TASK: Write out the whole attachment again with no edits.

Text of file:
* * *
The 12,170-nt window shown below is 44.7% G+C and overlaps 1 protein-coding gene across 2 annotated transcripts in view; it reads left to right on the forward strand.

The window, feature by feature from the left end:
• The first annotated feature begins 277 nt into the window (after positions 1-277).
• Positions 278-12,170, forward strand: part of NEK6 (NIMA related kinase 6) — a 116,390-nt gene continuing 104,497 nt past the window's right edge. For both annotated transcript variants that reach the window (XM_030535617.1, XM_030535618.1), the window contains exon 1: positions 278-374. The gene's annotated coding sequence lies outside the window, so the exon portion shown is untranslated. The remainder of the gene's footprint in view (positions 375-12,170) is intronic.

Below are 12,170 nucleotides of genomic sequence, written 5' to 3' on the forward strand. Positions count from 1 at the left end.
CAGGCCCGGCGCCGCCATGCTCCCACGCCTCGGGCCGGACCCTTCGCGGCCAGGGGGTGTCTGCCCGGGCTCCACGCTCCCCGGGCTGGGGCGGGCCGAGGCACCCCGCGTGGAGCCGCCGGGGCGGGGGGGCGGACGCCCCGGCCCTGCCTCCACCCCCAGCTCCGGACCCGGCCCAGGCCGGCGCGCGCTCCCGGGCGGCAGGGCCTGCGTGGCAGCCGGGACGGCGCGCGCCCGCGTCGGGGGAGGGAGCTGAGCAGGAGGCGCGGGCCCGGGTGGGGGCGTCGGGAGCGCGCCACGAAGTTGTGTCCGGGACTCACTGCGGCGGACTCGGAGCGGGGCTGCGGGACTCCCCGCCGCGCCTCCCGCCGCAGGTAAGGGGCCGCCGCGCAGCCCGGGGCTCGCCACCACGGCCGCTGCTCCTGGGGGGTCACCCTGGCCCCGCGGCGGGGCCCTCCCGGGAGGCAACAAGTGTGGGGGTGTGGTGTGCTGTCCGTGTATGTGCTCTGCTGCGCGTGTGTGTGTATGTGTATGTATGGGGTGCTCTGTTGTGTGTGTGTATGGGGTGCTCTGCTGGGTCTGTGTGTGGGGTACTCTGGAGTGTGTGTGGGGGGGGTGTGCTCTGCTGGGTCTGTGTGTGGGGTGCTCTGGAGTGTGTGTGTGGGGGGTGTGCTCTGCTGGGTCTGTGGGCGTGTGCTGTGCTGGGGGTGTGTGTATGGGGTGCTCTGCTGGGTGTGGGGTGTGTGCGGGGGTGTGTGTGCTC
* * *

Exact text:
The 12,170-nt window shown below is 44.7% G+C and overlaps 1 protein-coding gene across 2 annotated transcripts in view; it reads left to right on the forward strand.

The window, feature by feature from the left end:
• The first annotated feature begins 277 nt into the window (after positions 1-277).
• Positions 278-12,170, forward strand: part of NEK6 (NIMA related kinase 6) — a 116,390-nt gene continuing 104,497 nt past the window's right edge. For both annotated transcript variants that reach the window (XM_030535617.1, XM_030535618.1), the window contains exon 1: positions 278-374. The gene's annotated coding sequence lies outside the window, so the exon portion shown is untranslated. The remainder of the gene's footprint in view (positions 375-12,170) is intronic.

Below are 12,170 nucleotides of genomic sequence, written 5' to 3' on the forward strand. Positions count from 1 at the left end.
CAGGCCCGGCGCCGCCATGCTCCCACGCCTCGGGCCGGACCCTTCGCGGCCAGGGGGTGTCTGCCCGGGCTCCACGCTCCCCGGGCTGGGGCGGGCCGAGGCACCCCGCGTGGAGCCGCCGGGGCGGGGGGGCGGACGCCCCGGCCCTGCCTCCACCCCCAGCTCCGGACCCGGCCCAGGCCGGCGCGCGCTCCCGGGCGGCAGGGCCTGCGTGGCAGCCGGGACGGCGCGCGCCCGCGTCGGGGGAGGGAGCTGAGCAGGAGGCGCGGGCCCGGGTGGGGGCGTCGGGAGCGCGCCACGAAGTTGTGTCCGGGACTCACTGCGGCGGACTCGGAGCGGGGCTGCGGGACTCCCCGCCGCGCCTCCCGCCGCAGGTAAGGGGCCGCCGCGCAGCCCGGGGCTCGCCACCACGGCCGCTGCTCCTGGGGGGTCACCCTGGCCCCGCGGCGGGGCCCTCCCGGGAGGCAACAAGTGTGGGGGTGTGGTGTGCTGTCCGTGTATGTGCTCTGCTGCGCGTGTGTGTGTATGTGTATGTATGGGGTGCTCTGTTGTGTGTGTGTATGGGGTGCTCTGCTGGGTCTGTGTGTGGGGTACTCTGGAGTGTGTGTGGGGGGGGTGTGCTCTGCTGGGTCTGTGTGTGGGGTGCTCTGGAGTGTGTGTGTGGGGGGTGTGCTCTGCTGGGTCTGTGGGCGTGTGCTGTGCTGGGGGTGTGTGTATGGGGTGCTCTGCTGGGTGTGGGGTGTGTGCGGGGGTGTGTGTGCTC